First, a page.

26. Steel’s Captain Future Avengers of the Moon.

    rip roaring neo pulp fun.

    @Camestros Felapton: aaaah, I get it now.

    Llamas own all the 501c3s.

    I know a few that hang out at the Hopkington Fair. I’ll ask them about it in the spring.

  27. ‘“Someone won’t stop making fun of me on the internet!”

    I mean, I guess it’s possible that’s what’s going on, but it just seems… odd. To me, at least.’

    Online bullying of children is a serious problem. Young people have committed suicide as a result. I know you don’t care, and for the purposes of your trolling you are obliged to stipulate that there is no such thing as serious online trolling or harassment, regardless of the implications, but I thought it was important to underline the sheer reckless irresponsibility of this.

  28. @Maximillian. Yeah, its a grim book, to be sure, not a world I want to luxriate in, but it is, I think, some of the best stuff he’s written to date.

  29. Books?

    I’m just about finishing up Ursula Vernon’s Black Dogs Part One: The House of Diamond. The book comes with an author foreword warning us readers that

    It was my first novel, and as such, I am both very proud of it and desperately embarrassed by it.

    And … well, I can see flaws in the book. There’s some plot holes, and some not-quite-believable world building and geography. But with some charitable suspension of disbelief it’s a good, fun read, and I look forward to continue with part two of the story.

  30. “The only thing worse than being scrolled is not being scrolled.”
    —Oscar Filed

    (I dunno. Should I have said “Hugo Filed”?)

  31. All this discussion keeps reminding me that I really need to check out the Liaden books one of these days….

  32. Pingback: AMAZING NEWS FROM FANDOM: 1-7-2018 - Amazing Stories

  33. Well after everyone else, I read and was thrilled by Lincoln in the Bardo. The Ben Aaronovitch novella and The Book of Dust were next on my list, but PJ says the next Foreigner book is out and

    *door slamming as msb rushes off to SF bookstore*

  34. @Rev. Bob:
    I haven’t seen King Arthur: Legend of the Sword, but I did read a review of it which had the wonderful opening: “Several years in the making, all of them wasted …”

  35. Pingback: Links and Notes for the Week of January 1, 2018 – Ecce Signum

  36. a consuite – which is not part of the common area

    This is quite a surprise to me. At every American con I have been to the consuite is part of the common areas, open to all members, frequented by all, with open door. Is there some document that defines it to not be part of the common areas? Also, it was my understanding that the threat in question was about the SFWA suite which is not convention space at all and only under SFWA policies. Is this incorrect?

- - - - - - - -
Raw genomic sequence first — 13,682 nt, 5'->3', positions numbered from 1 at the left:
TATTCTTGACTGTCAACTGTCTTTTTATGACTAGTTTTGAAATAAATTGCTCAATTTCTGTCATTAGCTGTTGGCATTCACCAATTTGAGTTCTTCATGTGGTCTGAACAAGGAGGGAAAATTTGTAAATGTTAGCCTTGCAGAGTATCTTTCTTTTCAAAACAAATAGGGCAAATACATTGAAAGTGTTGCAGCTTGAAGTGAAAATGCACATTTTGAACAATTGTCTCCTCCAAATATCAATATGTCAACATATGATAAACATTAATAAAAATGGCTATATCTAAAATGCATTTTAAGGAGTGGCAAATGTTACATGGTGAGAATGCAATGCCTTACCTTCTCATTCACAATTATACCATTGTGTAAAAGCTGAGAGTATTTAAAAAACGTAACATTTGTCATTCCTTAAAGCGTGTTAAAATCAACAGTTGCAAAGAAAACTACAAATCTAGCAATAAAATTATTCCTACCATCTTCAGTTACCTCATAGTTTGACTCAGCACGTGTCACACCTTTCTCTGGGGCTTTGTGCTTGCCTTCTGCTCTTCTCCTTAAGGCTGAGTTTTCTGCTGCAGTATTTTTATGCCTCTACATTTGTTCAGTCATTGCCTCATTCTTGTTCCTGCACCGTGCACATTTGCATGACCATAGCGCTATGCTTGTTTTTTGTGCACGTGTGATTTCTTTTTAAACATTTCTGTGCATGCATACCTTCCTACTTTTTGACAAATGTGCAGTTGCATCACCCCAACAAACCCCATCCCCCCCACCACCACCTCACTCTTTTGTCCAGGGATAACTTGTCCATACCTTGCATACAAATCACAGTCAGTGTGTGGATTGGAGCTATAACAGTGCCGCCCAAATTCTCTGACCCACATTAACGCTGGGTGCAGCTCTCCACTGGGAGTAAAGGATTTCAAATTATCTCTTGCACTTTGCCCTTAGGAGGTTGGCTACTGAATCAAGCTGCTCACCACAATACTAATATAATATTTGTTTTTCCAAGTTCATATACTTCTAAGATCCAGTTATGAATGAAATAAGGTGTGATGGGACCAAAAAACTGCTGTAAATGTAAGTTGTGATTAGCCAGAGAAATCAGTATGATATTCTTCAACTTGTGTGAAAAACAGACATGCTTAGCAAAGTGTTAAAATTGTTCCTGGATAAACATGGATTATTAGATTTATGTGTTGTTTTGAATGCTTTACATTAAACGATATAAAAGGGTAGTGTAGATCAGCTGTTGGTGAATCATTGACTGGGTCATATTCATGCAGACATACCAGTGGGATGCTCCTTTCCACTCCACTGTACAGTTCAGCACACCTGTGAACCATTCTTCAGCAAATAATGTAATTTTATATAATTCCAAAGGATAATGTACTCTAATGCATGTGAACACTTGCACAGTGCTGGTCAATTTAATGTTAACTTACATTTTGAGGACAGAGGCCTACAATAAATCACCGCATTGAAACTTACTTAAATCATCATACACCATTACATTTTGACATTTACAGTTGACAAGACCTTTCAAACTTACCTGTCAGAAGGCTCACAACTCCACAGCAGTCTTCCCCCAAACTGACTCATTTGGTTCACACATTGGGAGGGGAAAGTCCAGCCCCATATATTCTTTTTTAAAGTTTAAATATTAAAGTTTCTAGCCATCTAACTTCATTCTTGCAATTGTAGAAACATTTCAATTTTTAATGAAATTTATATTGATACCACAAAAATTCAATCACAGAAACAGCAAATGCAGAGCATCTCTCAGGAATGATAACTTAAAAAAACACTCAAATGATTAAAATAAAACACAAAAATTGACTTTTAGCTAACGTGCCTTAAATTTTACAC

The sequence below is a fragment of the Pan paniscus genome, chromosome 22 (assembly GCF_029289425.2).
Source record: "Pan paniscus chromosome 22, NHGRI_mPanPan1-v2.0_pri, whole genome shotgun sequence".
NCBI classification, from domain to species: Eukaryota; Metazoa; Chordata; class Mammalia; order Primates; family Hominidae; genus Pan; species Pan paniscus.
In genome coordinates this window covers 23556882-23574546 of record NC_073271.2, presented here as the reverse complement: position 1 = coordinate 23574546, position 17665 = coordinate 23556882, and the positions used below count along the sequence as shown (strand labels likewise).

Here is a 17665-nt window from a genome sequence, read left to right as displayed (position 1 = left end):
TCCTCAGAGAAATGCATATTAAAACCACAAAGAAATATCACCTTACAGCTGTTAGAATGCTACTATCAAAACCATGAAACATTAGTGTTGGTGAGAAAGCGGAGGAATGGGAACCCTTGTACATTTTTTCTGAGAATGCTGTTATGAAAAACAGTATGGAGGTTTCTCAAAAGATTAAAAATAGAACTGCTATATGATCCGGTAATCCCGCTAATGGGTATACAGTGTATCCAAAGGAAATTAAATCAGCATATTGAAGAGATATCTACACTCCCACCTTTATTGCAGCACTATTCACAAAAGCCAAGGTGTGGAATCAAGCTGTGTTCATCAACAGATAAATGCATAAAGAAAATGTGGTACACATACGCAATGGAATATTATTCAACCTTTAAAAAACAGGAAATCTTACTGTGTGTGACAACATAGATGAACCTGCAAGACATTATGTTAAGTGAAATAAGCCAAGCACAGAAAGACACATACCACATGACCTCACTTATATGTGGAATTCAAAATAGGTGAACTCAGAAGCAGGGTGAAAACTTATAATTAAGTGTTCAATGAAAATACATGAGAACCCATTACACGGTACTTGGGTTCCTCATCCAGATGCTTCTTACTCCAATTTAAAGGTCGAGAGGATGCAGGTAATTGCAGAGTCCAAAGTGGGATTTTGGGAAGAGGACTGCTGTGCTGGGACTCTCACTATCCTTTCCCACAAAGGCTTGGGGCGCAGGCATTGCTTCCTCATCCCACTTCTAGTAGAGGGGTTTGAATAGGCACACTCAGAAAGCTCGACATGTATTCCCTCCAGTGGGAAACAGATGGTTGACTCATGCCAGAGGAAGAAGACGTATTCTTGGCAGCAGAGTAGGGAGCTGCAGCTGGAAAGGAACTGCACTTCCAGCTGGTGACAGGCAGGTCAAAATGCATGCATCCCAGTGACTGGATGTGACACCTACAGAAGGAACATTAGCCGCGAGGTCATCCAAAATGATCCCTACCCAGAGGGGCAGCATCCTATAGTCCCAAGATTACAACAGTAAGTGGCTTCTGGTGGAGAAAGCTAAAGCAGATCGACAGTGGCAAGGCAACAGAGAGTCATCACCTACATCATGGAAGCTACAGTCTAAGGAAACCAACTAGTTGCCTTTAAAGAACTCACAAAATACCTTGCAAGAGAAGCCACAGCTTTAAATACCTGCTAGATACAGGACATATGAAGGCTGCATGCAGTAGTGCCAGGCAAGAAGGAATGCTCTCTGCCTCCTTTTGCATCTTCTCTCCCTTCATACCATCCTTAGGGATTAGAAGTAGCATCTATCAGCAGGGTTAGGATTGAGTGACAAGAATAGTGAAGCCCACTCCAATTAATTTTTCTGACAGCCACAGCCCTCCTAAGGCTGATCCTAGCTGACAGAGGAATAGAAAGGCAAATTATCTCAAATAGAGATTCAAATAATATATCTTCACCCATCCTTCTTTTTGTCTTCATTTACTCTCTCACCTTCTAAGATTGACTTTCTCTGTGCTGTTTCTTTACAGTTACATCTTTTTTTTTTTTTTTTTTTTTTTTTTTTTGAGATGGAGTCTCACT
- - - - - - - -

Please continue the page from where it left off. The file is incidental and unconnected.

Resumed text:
but del Arroz is booted after running harassment campaigns against the guests and volunteers of Worldcon. These are not hidden actions, they have been listed here in the comments.

    I read the concom’s descriptions of the reasons for the booting. They cited the body cam and said there were “other things” that they would not name. What troubles me is the non-transparency of this.

    Prior restraint based on words should be reserved for only the most egregious violations of a code.

    Do you have any support for this position that’s not based on jurisprudence that’s particular to the USA and only relevant to government actions?

    The worldcon is not the US justice system, of course. But as I said, it is our community, and many of the principles of western justice systems (not just US) are not simply laws, they are good ideas. They are things that all communities should aspire to. I wish our community to have as many of these principles as it can afford to have. I would hope few would dispute that, they might only differ on what we can afford. This sort of ejection is probably the strongest punishment our community has. As such, I hope for the best upholding of our ideals in carrying it out. I ask not whether this man is guilty of whatever, I ask, “If he is guilty, what is the best way to do his ejection?” The size of this thread and others and the extent to which it has been politicised is evidence I may be correct — more transparency would eliminate many of these questions and some of this debate.

    More transparency is harder, but in the end, cheaper and better. It means more of us can understand the justice of the decision, and also understand where the line is in governing our own behavior.

    I was not even considering that this applies to me, but I now recall it did. As many of you may recall, I attended the London worldcon by inhabiting a telepresence robot. While the system only streamed and had no function for recording or taking stills, there was still lots of debate about how privacy and photography policies and EU laws applied to this form of attendance. I was denied entry to an official party for some time until I suggested “Why not go in and ask the attendees if they mind if I come in this way?” They all shouted that of course they did not mind. That’s one way to resolve it, but better to be clearer about what these policies mean.

  37. Brad Templeton: As many of you may recall, I attended the London worldcon by inhabiting a telepresence robot.

    (Waves hand) Yes, I thought of that when I read your earlier comment. (Francis Hamit took a photo of you while the Worldcon was under way, and I linked to your post about the experience.) Your sensitivity about people’s concerns made a big difference.